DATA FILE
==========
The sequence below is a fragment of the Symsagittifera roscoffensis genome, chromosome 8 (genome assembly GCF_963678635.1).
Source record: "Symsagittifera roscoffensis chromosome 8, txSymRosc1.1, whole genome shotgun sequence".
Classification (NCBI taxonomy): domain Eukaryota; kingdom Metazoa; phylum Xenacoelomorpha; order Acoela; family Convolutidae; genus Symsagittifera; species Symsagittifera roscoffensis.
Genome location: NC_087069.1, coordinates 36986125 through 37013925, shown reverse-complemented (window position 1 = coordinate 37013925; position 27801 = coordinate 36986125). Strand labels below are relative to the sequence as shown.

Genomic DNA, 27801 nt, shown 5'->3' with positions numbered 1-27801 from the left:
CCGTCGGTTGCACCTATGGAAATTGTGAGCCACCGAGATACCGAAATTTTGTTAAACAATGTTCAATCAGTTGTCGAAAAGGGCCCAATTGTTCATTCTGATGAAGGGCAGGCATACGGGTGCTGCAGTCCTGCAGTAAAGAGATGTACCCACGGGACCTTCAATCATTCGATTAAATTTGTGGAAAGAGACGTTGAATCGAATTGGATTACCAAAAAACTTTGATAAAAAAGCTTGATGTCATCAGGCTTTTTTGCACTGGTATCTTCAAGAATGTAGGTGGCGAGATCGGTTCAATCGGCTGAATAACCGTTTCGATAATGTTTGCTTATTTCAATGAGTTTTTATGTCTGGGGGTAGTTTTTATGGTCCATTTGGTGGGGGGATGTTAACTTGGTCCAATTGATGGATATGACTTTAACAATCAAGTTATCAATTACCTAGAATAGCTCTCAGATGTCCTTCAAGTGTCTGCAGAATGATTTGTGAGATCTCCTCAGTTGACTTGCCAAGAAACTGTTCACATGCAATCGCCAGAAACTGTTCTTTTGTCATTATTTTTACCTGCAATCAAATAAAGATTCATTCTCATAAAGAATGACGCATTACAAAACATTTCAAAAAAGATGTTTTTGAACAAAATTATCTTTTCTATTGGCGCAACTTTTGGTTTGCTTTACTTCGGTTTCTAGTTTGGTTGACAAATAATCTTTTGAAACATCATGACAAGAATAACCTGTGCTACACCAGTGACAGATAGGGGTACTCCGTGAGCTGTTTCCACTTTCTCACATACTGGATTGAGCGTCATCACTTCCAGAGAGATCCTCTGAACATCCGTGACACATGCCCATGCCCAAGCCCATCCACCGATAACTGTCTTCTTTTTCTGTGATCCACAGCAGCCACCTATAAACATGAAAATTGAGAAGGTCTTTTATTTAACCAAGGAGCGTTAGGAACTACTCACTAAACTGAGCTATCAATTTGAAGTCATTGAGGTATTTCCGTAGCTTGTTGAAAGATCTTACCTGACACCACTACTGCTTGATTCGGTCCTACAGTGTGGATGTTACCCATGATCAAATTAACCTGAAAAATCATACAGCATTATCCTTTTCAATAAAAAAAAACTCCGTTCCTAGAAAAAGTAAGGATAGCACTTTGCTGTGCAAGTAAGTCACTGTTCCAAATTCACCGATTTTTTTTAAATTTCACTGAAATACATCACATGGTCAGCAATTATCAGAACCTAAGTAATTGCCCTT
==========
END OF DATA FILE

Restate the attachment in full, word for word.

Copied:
The sequence below is a fragment of the Symsagittifera roscoffensis genome, chromosome 8 (genome assembly GCF_963678635.1).
Source record: "Symsagittifera roscoffensis chromosome 8, txSymRosc1.1, whole genome shotgun sequence".
Classification (NCBI taxonomy): domain Eukaryota; kingdom Metazoa; phylum Xenacoelomorpha; order Acoela; family Convolutidae; genus Symsagittifera; species Symsagittifera roscoffensis.
Genome location: NC_087069.1, coordinates 36986125 through 37013925, shown reverse-complemented (window position 1 = coordinate 37013925; position 27801 = coordinate 36986125). Strand labels below are relative to the sequence as shown.

Genomic DNA, 27801 nt, shown 5'->3' with positions numbered 1-27801 from the left:
CCGTCGGTTGCACCTATGGAAATTGTGAGCCACCGAGATACCGAAATTTTGTTAAACAATGTTCAATCAGTTGTCGAAAAGGGCCCAATTGTTCATTCTGATGAAGGGCAGGCATACGGGTGCTGCAGTCCTGCAGTAAAGAGATGTACCCACGGGACCTTCAATCATTCGATTAAATTTGTGGAAAGAGACGTTGAATCGAATTGGATTACCAAAAAACTTTGATAAAAAAGCTTGATGTCATCAGGCTTTTTTGCACTGGTATCTTCAAGAATGTAGGTGGCGAGATCGGTTCAATCGGCTGAATAACCGTTTCGATAATGTTTGCTTATTTCAATGAGTTTTTATGTCTGGGGGTAGTTTTTATGGTCCATTTGGTGGGGGGATGTTAACTTGGTCCAATTGATGGATATGACTTTAACAATCAAGTTATCAATTACCTAGAATAGCTCTCAGATGTCCTTCAAGTGTCTGCAGAATGATTTGTGAGATCTCCTCAGTTGACTTGCCAAGAAACTGTTCACATGCAATCGCCAGAAACTGTTCTTTTGTCATTATTTTTACCTGCAATCAAATAAAGATTCATTCTCATAAAGAATGACGCATTACAAAACATTTCAAAAAAGATGTTTTTGAACAAAATTATCTTTTCTATTGGCGCAACTTTTGGTTTGCTTTACTTCGGTTTCTAGTTTGGTTGACAAATAATCTTTTGAAACATCATGACAAGAATAACCTGTGCTACACCAGTGACAGATAGGGGTACTCCGTGAGCTGTTTCCACTTTCTCACATACTGGATTGAGCGTCATCACTTCCAGAGAGATCCTCTGAACATCCGTGACACATGCCCATGCCCAAGCCCATCCACCGATAACTGTCTTCTTTTTCTGTGATCCACAGCAGCCACCTATAAACATGAAAATTGAGAAGGTCTTTTATTTAACCAAGGAGCGTTAGGAACTACTCACTAAACTGAGCTATCAATTTGAAGTCATTGAGGTATTTCCGTAGCTTGTTGAAAGATCTTACCTGACACCACTACTGCTTGATTCGGTCCTACAGTGTGGATGTTACCCATGATCAAATTAACCTGAAAAATCATACAGCATTATCCTTTTCAATAAAAAAAAACTCCGTTCCTAGAAAAAGTAAGGATAGCACTTTGCTGTGCAAGTAAGTCACTGTTCCAAATTCACCGATTTTTTTTAAATTTCACTGAAATACATCACATGGTCAGCAATTATCAGAACCTAAGTAATTGCCCTT